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Voice Recognition

New districts of innovation

New Districts of Innovation are getting personal
Kentucky School Advocate
December 2016
By Matt McCarty
Staff writer
Three districts were added to the Kentucky Department of Education’s Districts of Innovation program this year, and all three share a similar trait in their applications for the program.

“Personalized learning is at the core,” said David Cook, director of KDE’s Division of Innovation and Partner Engagement. “They all seem to have an inherent trait about them that I’m excited to see. That is the notion underlying each of these applications – we want to provide as many possible pathways to success after high school for our kids.”

The District of Innovation program is in its fourth year and the addition of Boone County, Corbin Independent and Metcalfe County brings the number of participating districts to 10.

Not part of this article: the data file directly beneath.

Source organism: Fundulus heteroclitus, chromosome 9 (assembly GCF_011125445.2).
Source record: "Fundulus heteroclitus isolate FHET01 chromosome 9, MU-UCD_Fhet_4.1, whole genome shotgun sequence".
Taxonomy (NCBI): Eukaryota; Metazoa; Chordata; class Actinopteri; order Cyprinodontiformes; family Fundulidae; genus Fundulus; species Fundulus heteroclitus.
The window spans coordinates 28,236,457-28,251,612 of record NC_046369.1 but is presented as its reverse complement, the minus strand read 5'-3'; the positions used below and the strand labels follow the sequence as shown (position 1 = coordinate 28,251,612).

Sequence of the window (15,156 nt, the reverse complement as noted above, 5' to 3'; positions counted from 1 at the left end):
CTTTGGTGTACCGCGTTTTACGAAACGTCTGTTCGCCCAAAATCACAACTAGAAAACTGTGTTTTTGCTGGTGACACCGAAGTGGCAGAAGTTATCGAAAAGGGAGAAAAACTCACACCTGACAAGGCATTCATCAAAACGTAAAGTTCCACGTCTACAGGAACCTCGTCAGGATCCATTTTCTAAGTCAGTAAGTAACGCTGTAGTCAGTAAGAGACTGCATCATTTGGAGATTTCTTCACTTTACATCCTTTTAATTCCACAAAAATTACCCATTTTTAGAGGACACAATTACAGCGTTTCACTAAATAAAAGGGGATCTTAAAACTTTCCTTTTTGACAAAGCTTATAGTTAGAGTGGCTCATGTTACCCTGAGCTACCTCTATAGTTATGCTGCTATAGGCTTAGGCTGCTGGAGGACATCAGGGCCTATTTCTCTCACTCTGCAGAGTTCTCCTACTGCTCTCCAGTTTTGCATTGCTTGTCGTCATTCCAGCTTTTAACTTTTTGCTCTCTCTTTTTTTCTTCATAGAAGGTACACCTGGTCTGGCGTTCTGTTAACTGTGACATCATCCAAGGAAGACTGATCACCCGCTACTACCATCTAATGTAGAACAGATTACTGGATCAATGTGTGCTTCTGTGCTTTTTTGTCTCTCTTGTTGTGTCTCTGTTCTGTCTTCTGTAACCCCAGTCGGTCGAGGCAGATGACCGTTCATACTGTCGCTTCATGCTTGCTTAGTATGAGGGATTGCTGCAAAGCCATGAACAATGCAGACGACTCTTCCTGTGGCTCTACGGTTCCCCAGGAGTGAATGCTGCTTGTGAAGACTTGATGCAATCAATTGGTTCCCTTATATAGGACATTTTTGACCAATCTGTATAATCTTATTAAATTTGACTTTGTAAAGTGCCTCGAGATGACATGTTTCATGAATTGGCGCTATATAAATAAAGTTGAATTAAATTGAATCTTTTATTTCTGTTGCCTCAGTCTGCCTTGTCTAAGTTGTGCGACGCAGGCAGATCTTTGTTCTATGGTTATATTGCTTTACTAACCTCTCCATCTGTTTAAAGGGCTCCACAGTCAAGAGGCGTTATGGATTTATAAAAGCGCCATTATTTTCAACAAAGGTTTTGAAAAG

Embedded Image for:  (20161123105628598_image.jpg) Corbin Independent Schools
“Personalized learning is a major component of our District of Innovation as well as project-based learning and performance-based learning, which also includes assessment – which, that’s what we’re all looking for, authentic assessment,” said Mark Daniels, Corbin’s director of pupil personnel. “How can we assess students in relation to what they know and how they apply their knowledge to the real world?”

Daniels said the district will now have more flexibility to reach students it previously wasn’t able to reach.

“I can give you a lot of different examples of how the traditional school day does not work with a lot of students these days,” he said. “So we create more of a flexible schedule for those students.”